lower blood pressure.
- Increase physical activity - regular physical activity can help lower
blood pressure and keep weight under control. Strive for at least 30 minutes of
physical activity a day.
- Limit alcohol - even if you're healthy, alcohol can raise your blood
pressure. If you choose to drink alcohol, do so in moderation.
- Don't smoke - tobacco injures blood vessel walls and speeds up the
process of hardening of the arteries. So quit smoking.
- Manage stress - reduce stress as much as possible. Practice healthy
coping techniques, such as muscle relaxation and deep breathing. Getting plenty
of sleep can help, too.
Changing your lifestyle can go a long way
toward controlling high blood pressure. But sometimes lifestyle changes aren't
enough. In addition to diet and exercise, the doctor may recommend medication to
lower blood pressure. Which category of medication the doctor prescribes depends
on the stage of high blood pressure and whether or not you also have other
medical conditions. To reduce the number of doses you need a day, which can
reduce side effects, the doctor may prescribe a combination of low-dose
medications rather than larger doses of one single drug. In fact, two or more
blood pressure drugs often work better than one. Sometimes finding the most
effective medication - or combination of drugs - is a matter of trial and error.
How can the sodium in the diet be reduced?
- Use little or no salt to food. Develop a taste for low salt in food. Do not
use table salt.
- Avoid fast foods and restaurant foods as they use very high salt.
- Avoid ketchup, pickles, olives, all sauces, commercially prepared or cured
meats or fish, canned foods (eat fresh foods), salted nuts, peanut butter,
chips, popcorn and snacks.
- Use herbs and spices instead of salt for seasoning. Use onions, garlic,
lemon and lime juice and rind, dill weed, basil, curry powder, turmeric, cumin,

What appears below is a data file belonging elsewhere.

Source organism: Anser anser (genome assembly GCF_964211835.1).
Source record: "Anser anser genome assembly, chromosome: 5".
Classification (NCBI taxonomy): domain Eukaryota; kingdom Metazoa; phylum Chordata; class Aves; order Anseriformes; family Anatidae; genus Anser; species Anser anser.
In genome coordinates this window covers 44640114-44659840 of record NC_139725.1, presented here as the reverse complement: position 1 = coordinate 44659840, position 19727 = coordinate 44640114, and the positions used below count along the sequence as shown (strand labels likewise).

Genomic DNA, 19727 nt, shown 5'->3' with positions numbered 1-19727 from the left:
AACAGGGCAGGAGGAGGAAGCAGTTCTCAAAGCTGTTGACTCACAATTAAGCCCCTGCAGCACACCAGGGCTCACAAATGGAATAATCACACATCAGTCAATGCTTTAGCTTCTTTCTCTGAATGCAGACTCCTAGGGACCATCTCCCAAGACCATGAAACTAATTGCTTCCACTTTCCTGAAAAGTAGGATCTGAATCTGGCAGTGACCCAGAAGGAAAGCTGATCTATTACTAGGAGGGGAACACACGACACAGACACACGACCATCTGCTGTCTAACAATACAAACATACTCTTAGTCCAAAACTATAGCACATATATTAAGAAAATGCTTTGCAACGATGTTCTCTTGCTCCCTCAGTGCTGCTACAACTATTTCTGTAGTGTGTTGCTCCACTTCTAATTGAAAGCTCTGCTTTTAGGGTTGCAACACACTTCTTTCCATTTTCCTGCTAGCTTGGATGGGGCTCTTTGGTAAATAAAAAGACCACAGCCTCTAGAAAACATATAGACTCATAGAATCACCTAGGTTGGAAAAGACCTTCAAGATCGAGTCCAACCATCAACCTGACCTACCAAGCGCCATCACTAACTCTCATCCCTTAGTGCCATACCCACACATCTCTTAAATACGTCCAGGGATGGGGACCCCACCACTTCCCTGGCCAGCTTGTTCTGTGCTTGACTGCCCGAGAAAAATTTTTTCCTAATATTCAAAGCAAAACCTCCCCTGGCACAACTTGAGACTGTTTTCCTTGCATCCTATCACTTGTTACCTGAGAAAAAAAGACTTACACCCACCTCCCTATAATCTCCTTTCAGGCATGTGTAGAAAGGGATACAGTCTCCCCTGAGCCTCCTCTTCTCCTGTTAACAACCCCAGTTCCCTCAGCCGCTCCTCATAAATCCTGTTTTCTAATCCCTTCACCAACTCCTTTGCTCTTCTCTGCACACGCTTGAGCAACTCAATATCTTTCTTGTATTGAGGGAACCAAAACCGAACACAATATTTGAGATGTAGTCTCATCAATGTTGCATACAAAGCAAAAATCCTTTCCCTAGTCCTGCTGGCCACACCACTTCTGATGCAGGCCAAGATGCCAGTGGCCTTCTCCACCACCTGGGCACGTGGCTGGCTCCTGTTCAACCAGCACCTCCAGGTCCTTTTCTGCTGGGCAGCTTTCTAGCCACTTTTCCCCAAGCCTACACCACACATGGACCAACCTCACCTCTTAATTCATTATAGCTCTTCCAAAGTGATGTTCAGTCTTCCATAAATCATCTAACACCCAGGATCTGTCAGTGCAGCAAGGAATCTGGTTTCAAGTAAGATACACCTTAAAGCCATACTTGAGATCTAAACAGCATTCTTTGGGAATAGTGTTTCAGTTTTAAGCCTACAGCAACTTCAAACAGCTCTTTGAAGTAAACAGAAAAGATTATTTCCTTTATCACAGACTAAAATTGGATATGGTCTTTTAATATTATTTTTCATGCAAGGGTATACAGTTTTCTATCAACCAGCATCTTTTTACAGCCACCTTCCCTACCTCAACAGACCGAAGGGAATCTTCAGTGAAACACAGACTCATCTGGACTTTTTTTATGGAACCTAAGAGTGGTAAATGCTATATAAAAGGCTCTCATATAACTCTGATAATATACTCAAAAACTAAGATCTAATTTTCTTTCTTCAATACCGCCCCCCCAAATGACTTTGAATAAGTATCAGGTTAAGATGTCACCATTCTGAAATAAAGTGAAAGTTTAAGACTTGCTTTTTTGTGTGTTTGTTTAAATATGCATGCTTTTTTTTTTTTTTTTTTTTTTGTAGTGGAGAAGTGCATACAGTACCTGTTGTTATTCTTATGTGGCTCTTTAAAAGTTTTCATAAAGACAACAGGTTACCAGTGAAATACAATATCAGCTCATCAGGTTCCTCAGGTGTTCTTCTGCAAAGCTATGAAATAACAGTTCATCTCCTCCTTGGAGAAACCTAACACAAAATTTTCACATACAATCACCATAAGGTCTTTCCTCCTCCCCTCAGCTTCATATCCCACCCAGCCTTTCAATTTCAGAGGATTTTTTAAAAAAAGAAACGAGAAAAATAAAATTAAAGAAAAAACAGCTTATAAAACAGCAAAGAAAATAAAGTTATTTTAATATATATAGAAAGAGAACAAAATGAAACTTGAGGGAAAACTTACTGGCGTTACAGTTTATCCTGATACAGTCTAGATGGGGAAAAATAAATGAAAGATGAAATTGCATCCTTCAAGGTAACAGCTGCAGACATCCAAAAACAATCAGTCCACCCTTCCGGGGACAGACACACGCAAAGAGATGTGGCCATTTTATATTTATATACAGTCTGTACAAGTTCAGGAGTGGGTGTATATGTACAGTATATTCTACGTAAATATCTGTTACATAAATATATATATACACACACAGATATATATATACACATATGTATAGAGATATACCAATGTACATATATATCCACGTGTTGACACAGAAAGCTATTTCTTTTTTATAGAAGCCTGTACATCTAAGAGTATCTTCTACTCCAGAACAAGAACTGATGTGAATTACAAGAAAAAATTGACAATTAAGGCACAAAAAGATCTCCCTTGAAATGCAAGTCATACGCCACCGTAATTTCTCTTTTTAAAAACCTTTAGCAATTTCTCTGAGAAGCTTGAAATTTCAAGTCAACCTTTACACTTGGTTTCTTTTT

black pepper, or vinegar to enhance the flavour and aroma of foods. Mushrooms,
dhania, red chillies, green chillies, and dried fruits also enhance specific
- Add a pinch of sugar or a squeeze of lemon juice to bring out the flavour in
- Rinse canned vegetables with tap water before cooking.
- Substitute unsalted, polyunsaturated cooking medium for butter or ghee.
What are the complications?
Excessive pressure on the artery walls can damage the vital organs. The higher
the blood pressure and the longer it goes uncontrolled, the greater the damage.
Uncontrolled high blood pressure can lead to:
- Damage to arteries can result in hardening and thickening of the arteries
(atherosclerosis), which can lead to a heart attack or other complications. An
enlarged, bulging blood vessel (aneurysm) also is possible.
- Heart failure to pump blood against the higher pressure in the vessels, the
heart muscle thickens. Eventually, the thickened muscle may have a hard time
pumping enough blood to meet the body's needs, which can lead to heart failure.
- A blocked or ruptured blood vessel in the brain can lead to stroke.
- Weakened and narrowed blood vessels in the kidneys - his can prevent these
organs from functioning normally.
- Thickened, narrowed or torn blood vessels in the eyes can result in vision
- Metabolic syndrome - this syndrome is a cluster of disorders of the body's
metabolism including elevated waist circumference, high triglycerides, low
high-density lipoprotein (HDL), or ‘good,’ cholesterol, high blood pressure and
high insulin levels. If you have high blood pressure, you're more likely to have
other components of metabolic syndrome.
- Uncontrolled high blood pressure may also affect the ability to think,
remember and learn. Cognitive impairment and dementia are more common in people
who have high blood pressure.